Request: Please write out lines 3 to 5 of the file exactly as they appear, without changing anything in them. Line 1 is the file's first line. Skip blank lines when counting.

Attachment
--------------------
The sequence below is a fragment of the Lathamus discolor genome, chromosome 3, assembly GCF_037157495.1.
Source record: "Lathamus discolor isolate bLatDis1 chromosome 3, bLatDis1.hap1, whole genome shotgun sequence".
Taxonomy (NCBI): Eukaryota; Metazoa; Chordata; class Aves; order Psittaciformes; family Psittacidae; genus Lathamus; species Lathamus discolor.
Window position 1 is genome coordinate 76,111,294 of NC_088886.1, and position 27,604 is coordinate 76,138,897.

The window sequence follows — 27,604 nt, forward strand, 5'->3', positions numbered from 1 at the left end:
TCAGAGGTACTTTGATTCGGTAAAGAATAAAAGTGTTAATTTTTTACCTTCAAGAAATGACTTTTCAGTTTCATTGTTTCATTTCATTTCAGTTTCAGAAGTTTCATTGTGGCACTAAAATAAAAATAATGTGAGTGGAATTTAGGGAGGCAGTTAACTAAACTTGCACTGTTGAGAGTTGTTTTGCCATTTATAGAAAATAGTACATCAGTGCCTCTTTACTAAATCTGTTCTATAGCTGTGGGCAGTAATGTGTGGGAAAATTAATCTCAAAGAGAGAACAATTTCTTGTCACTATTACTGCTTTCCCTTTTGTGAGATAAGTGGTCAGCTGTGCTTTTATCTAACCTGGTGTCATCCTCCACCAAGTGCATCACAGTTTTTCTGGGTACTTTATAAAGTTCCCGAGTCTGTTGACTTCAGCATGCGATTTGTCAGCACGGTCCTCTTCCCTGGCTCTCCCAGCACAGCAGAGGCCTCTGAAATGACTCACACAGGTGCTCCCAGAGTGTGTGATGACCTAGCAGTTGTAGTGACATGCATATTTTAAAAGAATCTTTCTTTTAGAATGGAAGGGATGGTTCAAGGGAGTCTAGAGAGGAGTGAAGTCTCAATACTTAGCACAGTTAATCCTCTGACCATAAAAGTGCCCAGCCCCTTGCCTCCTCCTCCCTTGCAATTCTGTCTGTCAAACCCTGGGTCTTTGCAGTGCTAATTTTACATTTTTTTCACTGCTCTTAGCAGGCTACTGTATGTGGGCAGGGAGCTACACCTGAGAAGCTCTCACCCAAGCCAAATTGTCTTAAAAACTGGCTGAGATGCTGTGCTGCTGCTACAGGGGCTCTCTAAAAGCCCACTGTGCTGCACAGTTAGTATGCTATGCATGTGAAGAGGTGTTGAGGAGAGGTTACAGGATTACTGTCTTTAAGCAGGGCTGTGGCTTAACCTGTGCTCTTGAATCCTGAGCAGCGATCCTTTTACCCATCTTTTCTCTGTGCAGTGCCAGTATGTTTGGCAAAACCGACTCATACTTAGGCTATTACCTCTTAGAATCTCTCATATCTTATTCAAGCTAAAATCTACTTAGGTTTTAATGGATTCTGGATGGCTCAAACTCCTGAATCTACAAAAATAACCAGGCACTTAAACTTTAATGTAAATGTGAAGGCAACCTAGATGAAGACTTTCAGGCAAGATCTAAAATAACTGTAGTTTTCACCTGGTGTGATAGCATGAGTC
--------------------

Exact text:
Taxonomy (NCBI): Eukaryota; Metazoa; Chordata; class Aves; order Psittaciformes; family Psittacidae; genus Lathamus; species Lathamus discolor.
Window position 1 is genome coordinate 76,111,294 of NC_088886.1, and position 27,604 is coordinate 76,138,897.

The window sequence follows — 27,604 nt, forward strand, 5'->3', positions numbered from 1 at the left end: